Antipsychotic drugs have been widely used to treat psychoses and neuropsychiatric disorders like schizophrenia. A debilitating side-effect of these drugs called parkinsonism - which includes involuntary movements, tremors and other severe physical conditions - limits their efficacy.
University of California, Irvine scientists led by Emiliana Borrelli and colleagues have discovered the key cellular mechanism that underlies the antipsychotic-induced parkinsonism. These studies present evidence that will stimulate a targeted approach for the design of novel antipsychotics without side-effects.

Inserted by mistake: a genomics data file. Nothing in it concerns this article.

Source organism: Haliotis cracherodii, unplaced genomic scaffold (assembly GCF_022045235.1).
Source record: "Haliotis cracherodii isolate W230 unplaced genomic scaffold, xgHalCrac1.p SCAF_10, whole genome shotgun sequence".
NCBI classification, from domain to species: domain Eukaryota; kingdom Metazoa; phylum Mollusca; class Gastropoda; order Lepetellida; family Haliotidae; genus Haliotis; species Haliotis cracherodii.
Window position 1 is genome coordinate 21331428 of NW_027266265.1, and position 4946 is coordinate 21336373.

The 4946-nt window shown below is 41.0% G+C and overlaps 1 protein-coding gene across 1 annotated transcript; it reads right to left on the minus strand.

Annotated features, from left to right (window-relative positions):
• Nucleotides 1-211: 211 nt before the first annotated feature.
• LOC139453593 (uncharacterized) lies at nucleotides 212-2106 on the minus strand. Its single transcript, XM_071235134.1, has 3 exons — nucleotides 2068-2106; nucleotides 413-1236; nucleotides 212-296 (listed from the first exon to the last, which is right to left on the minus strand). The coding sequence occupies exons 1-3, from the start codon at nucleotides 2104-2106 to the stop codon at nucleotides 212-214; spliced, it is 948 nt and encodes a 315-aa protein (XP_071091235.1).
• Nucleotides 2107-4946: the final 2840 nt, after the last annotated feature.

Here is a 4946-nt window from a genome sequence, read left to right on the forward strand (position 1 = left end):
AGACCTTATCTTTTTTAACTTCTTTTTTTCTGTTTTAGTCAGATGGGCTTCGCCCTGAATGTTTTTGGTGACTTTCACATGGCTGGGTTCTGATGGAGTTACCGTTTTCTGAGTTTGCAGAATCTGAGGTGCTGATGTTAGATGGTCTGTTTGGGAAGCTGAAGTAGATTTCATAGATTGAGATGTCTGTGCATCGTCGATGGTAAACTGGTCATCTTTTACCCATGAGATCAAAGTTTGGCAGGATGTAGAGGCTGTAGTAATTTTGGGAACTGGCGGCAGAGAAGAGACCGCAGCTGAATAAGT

In the journal Neuron, the researchers report that antipsychotics side-effects are due to blockade of the dopamine D2 receptor in a specialized type of neurons in the striatum, called interneurons. Blockade of D2 receptor in these neurons increases neurotransmitter signaling (acetylcholine) above threshold on neighbor neurons leading to motor abnormalities in rodents (catalepsy) and in humans (parkinsonism). Catalepsy is marked by severe muscular rigidity and fixity of posture regardless of external stimuli. Indeed, in mouse studies, the Borrelli team discovered that removing D2 receptors in nerve cells (cholinergic interneurons) did not result in catalepsy in the mice upon antipsychotic treatment.